The f3 project The method’s influence on climate impact assessment has discovered important differences in results when calculating carbon footprint depending on the method used for lifecycle analysis (LCA). While presenting preliminary results from the project during an open seminar, the project members also sought input and advice from the audience, representing both industry and academy.
The project team has carried out LCAs of five forest products, comparing three different methodsfor carbon footprinting. They have observed several challenges related to, e.g., geographical and time-related aspects of modelling the carbon flows as well as other climate aspects, such as the aerosol effect and non-carbon greenhouse gas emissions. Some complexities can be captured and handled, some do not. Thus, the project team has identified a need for improved methods that can capture reality sufficiently well for a specific purpose. This need was, among other things, underlined in a presentation held by Ellen Riise, SCA, who shared with the audience SCA’s experiences with carbon footprinting.
The project has two aims, presented by project leader Gustav Sandin Albertsson:
Contribute to more robust decision making concerning how to use Swedish forest biomass for reducing climate impact. (Intended audience: decision-makers in the forest product sectors, primarily the transportation biofuels sector)Contribute to the process of improving the methods and practices of climate impact assessment in LCAs of forest products. (Intended audience: LCA community)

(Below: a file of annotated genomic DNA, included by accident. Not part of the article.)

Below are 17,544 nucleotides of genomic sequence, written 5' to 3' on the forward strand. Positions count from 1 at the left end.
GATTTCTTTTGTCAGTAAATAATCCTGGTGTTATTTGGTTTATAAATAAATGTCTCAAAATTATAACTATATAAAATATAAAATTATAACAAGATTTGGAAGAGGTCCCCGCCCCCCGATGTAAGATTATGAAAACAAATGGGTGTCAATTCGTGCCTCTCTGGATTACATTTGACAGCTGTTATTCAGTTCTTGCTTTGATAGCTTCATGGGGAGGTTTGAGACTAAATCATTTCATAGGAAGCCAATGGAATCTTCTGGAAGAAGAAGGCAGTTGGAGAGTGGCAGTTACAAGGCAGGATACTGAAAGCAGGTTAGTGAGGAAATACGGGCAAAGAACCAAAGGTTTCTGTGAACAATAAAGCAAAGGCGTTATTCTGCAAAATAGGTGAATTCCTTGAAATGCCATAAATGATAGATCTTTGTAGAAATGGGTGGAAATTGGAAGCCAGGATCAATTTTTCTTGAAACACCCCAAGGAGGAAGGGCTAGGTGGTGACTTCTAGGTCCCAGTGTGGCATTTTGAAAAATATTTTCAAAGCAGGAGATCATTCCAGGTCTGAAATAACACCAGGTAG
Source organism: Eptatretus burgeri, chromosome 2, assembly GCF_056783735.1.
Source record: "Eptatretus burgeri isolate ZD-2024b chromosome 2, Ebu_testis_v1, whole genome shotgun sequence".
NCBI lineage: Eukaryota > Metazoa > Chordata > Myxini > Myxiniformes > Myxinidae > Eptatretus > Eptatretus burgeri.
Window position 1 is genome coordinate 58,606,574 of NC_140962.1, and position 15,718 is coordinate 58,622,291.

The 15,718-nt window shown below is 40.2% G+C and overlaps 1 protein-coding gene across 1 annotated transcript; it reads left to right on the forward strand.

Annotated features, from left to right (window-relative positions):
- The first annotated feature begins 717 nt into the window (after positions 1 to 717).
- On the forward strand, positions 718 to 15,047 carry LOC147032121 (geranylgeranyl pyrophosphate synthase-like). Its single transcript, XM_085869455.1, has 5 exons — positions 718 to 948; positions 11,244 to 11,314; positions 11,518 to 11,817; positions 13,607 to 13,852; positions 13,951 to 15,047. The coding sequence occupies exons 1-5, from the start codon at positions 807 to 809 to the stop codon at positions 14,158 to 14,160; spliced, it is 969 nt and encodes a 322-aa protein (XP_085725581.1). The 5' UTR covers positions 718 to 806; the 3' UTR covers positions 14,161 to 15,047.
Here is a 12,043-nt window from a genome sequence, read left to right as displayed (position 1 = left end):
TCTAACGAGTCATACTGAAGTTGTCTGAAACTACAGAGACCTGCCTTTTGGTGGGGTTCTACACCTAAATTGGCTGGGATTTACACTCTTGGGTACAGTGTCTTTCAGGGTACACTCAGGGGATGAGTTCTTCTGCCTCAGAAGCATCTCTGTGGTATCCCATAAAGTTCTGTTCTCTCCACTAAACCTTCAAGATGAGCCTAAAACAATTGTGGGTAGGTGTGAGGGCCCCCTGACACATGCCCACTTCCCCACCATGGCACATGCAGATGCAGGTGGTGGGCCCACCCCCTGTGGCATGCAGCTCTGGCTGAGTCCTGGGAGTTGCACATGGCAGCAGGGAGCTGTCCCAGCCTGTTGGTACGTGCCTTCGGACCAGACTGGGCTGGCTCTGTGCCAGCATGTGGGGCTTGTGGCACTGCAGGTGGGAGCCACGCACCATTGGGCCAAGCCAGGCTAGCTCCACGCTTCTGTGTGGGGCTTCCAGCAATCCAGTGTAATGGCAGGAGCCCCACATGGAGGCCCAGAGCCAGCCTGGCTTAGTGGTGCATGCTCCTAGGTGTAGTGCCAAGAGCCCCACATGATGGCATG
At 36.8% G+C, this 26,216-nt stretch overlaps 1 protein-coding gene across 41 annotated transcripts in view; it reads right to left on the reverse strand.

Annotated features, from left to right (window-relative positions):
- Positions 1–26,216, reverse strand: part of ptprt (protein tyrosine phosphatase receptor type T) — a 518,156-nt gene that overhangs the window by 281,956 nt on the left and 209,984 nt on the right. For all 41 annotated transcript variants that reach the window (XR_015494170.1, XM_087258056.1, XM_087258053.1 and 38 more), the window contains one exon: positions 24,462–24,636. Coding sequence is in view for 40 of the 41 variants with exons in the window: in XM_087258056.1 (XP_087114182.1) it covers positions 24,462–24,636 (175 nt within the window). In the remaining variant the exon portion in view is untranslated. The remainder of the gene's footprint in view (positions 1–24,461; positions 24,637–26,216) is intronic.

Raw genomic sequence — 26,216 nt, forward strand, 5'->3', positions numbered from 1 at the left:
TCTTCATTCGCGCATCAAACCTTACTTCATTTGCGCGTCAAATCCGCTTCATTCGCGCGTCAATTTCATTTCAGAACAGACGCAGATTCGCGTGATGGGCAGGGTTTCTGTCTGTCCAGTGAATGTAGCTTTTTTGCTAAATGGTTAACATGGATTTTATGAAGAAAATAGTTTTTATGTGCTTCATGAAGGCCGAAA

Hence, the target group is wide and during the subsequent discussion several suggestions and requests were put forward, reflecting the different perspectives of the audience. The members of the project team were grateful for the feedback, which they considered valuable. Here are some of the viewpoints that were stressed:
There are so many choices to make regarding carbon footprinting, and they should depend on the aim of the study – but policy makers often have rather broad aims, which must be considered when communicating LCA results.Information/guidance regarding carbon footprinting must be made accessible for, e.g., decision makers and policy makers.Data used for carbon footprinting must not only be available, but also verifiable, since companies may use these numbers as a competitive advantage.In the report, the underlying assumption must be clear when applying dynamic LCA, as dynamic LCA (and similar methods) can be applied with different spatial and temporal system boundaries.
The feedback will be taken into account and included in the project report. To make sure the results of the project will be accessible and usable, several industry participants volunteered to review the executive summary.
The final report from the project will be published later this year and available here at the f3 website.
Image: Gustav Sandin Albertsson and Frida Røyne, both from SP, presented preliminary results at the seminar while Magdalena Svanström, Chalmers, led the discussion. The seminar was held at IVL in Gothenburg, with participants also in Stockholm via video link.
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